Russia leaves and Brazil enters: this is the new ranking of the ten largest economies in the world

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The United States and China continue to top the list of the ten largest economies in the world, according to the size of their gross domestic product, according to the latest update prepared by the World Economic Forum. Germany expelled Japan and Russia dropped out of the group.

The economies of the United Kingdom and Japan, two of the world's largest, had one thing in common from October to December 2023: they contracted for the second quarter in a row, what is known in economics as a “technical recession.”

In the United Kingdom, GDP contracted by 0.3% in the fourth quarter of last year, after falling by 0.1% between July and September, according to the Department of Statistics; Japan showed a decline of 0.4% annually between October and December, the second in a row.

This means that the behavior of its production of goods and services is not going through the best moment, although statistics indicate that these periods are generally superficial and short-term.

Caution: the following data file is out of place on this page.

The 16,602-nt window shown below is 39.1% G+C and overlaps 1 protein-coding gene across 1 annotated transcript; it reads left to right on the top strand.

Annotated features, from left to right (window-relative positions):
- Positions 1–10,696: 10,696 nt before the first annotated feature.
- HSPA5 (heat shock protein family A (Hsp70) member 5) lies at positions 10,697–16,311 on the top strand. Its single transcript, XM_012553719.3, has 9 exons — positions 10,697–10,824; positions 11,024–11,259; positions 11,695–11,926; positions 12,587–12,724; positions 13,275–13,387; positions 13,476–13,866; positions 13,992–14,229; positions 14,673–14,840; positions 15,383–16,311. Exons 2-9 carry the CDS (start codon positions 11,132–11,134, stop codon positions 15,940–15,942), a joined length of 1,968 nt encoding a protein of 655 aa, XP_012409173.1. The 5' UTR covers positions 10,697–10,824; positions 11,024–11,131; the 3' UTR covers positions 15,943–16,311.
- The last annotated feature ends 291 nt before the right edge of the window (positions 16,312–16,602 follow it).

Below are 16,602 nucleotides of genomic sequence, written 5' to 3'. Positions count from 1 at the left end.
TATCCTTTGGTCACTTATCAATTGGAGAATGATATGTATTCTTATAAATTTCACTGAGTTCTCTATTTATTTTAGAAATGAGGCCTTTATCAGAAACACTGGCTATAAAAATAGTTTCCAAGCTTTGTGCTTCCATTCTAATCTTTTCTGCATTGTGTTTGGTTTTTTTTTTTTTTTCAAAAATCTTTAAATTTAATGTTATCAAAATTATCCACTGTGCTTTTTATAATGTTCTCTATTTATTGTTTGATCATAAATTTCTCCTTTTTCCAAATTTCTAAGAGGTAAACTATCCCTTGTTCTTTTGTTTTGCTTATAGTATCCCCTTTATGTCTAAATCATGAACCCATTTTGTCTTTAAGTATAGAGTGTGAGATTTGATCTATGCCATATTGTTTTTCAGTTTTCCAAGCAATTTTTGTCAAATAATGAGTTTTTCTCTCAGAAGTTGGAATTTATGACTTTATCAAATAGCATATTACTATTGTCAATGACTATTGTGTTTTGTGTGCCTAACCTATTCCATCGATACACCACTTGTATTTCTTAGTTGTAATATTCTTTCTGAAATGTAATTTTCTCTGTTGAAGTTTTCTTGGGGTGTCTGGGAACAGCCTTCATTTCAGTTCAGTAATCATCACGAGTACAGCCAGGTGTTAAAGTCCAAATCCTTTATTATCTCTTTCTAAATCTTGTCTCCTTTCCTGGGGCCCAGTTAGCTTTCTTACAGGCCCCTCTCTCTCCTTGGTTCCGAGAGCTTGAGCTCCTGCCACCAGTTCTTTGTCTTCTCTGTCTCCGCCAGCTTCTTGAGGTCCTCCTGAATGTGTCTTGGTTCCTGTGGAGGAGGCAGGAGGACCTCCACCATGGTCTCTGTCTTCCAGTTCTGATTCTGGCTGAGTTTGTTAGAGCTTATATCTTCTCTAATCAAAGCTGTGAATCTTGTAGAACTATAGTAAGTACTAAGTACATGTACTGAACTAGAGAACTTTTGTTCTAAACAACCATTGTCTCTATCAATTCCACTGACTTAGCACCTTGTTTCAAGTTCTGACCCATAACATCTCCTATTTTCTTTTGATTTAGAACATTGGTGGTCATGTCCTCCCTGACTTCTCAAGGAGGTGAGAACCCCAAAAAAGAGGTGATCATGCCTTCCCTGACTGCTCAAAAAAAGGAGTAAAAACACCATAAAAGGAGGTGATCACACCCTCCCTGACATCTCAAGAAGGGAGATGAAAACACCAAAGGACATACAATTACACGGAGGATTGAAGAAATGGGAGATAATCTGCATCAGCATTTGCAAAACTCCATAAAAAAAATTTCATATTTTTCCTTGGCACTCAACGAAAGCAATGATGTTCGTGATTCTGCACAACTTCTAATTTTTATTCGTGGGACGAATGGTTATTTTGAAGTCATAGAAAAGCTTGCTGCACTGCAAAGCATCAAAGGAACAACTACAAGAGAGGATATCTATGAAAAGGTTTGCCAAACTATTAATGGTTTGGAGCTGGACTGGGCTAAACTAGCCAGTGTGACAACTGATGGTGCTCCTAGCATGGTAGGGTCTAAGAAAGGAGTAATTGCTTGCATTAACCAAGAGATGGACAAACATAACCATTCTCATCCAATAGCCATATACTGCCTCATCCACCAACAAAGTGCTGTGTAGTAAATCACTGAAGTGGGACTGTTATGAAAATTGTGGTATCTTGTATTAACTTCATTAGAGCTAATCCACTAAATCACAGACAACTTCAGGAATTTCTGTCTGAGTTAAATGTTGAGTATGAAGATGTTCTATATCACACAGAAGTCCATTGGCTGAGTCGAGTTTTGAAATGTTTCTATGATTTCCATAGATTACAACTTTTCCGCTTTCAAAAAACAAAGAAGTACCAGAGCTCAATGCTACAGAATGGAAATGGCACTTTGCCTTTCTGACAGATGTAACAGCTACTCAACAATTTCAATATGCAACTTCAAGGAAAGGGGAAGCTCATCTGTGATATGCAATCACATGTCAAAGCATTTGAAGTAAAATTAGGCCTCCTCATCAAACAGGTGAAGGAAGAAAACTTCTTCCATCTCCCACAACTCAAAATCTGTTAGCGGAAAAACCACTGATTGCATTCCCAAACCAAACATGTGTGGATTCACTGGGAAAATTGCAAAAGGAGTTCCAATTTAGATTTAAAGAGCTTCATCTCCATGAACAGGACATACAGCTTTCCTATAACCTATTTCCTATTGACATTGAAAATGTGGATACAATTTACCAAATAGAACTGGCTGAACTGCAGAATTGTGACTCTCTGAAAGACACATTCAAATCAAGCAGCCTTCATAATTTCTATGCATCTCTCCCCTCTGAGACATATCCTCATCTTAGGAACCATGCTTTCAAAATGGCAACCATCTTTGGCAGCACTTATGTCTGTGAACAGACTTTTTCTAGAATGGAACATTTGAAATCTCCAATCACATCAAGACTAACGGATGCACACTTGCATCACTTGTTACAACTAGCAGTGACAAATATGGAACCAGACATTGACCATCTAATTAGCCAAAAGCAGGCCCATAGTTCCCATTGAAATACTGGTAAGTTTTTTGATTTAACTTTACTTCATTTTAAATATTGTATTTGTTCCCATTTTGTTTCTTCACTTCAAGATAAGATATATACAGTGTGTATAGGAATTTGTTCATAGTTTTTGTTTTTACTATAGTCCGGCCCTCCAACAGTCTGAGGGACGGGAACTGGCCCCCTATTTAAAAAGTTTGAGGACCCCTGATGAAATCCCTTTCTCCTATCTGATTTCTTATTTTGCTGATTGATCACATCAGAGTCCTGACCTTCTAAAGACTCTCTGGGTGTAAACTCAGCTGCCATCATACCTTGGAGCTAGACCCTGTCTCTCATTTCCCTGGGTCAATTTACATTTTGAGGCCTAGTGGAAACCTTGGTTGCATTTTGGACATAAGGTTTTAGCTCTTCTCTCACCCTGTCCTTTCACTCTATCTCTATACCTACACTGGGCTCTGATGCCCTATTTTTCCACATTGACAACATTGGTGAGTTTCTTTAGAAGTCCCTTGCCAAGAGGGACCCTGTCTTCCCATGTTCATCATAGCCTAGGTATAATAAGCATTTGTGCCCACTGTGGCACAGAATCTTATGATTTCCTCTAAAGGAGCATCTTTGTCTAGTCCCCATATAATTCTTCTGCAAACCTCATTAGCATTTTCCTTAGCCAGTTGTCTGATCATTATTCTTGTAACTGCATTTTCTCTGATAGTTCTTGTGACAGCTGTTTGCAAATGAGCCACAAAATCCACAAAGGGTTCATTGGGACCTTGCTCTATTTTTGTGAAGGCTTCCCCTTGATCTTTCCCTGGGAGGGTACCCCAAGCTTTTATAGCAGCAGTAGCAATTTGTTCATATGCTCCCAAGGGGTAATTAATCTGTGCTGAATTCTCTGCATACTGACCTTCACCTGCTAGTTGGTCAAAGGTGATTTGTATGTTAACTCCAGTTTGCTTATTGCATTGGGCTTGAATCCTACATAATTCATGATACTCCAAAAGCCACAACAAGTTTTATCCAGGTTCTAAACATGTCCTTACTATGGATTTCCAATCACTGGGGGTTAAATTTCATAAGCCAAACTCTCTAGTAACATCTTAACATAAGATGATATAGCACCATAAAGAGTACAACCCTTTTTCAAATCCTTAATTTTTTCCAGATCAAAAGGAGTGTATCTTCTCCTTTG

The United Kingdom and Japan are the only two G7 countries whose economies are currently in recession territory. Against the backdrop of these movements and the update of macroeconomic data at the beginning of 2024, the World Economic Forum (WEF) updated the ranking of the ten largest economies in the world.

Russia left the list and entered Brazil © France 24

Japan leaves the podium

With an annual GDP of $28 trillion and $19 trillion, respectively, the United States and China retained first and second places, compared to the same list published by the World Economic Forum in August 2023.

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In third place is no longer Japan, but Germany, while India, the United Kingdom and France also defended their previous positions. Italy has climbed almost the same steps as Canada.

The big news was that Russia dropped off the list to make room for Brazil, which in 2024 reaches ninth place among the countries with the highest production of goods and services.

According to the World Economic Forum, the world's four major economies account for half of global GDP, a proportion that rises to two-thirds when data is taken from the ten countries in the group.

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